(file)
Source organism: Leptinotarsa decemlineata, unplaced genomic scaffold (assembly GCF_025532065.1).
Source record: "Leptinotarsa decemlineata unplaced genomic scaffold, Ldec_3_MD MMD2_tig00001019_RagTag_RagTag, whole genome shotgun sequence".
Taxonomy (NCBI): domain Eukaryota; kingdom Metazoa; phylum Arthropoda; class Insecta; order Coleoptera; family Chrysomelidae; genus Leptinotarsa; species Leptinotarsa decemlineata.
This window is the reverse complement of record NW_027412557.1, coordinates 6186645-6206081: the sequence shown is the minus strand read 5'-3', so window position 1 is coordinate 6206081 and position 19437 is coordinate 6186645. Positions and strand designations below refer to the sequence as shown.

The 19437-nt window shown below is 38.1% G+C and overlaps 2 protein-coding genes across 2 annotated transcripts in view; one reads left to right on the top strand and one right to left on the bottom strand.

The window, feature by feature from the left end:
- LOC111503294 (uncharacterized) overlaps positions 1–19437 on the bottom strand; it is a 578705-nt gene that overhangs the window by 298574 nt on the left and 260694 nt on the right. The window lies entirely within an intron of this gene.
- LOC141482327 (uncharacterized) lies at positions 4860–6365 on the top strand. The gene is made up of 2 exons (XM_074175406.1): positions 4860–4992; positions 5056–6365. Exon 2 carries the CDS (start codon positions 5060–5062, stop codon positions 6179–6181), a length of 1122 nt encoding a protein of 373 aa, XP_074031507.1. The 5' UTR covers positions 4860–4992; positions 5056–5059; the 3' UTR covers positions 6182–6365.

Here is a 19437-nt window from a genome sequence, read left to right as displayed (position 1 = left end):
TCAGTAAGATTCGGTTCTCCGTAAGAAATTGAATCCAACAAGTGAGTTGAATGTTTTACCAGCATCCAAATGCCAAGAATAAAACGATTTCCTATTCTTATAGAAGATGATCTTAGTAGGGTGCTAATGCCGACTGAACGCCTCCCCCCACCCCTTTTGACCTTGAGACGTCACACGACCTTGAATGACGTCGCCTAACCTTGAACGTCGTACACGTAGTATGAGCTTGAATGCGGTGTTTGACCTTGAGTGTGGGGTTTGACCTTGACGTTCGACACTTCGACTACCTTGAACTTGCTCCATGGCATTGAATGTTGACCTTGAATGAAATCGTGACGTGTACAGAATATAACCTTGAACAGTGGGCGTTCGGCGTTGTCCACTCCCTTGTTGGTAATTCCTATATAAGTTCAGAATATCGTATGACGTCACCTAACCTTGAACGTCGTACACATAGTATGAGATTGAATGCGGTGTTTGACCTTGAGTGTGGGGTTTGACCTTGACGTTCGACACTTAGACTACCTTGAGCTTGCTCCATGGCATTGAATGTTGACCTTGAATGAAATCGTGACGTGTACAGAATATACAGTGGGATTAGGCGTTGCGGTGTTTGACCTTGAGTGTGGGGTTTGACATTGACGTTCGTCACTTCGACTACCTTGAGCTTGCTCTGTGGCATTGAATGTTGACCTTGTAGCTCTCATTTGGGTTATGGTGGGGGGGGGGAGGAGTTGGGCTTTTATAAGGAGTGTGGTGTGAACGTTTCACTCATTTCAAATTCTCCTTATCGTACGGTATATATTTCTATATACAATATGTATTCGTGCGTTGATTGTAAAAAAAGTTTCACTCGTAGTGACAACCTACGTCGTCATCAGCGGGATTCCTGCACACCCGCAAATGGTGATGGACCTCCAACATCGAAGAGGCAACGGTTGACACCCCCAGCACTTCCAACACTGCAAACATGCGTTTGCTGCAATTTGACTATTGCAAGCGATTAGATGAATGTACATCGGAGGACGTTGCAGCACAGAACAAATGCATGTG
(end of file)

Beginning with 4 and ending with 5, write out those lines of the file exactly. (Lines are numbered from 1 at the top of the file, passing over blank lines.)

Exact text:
This window is the reverse complement of record NW_027412557.1, coordinates 6186645-6206081: the sequence shown is the minus strand read 5'-3', so window position 1 is coordinate 6206081 and position 19437 is coordinate 6186645. Positions and strand designations below refer to the sequence as shown.

The 19437-nt window shown below is 38.1% G+C and overlaps 2 protein-coding genes across 2 annotated transcripts in view; one reads left to right on the top strand and one right to left on the bottom strand.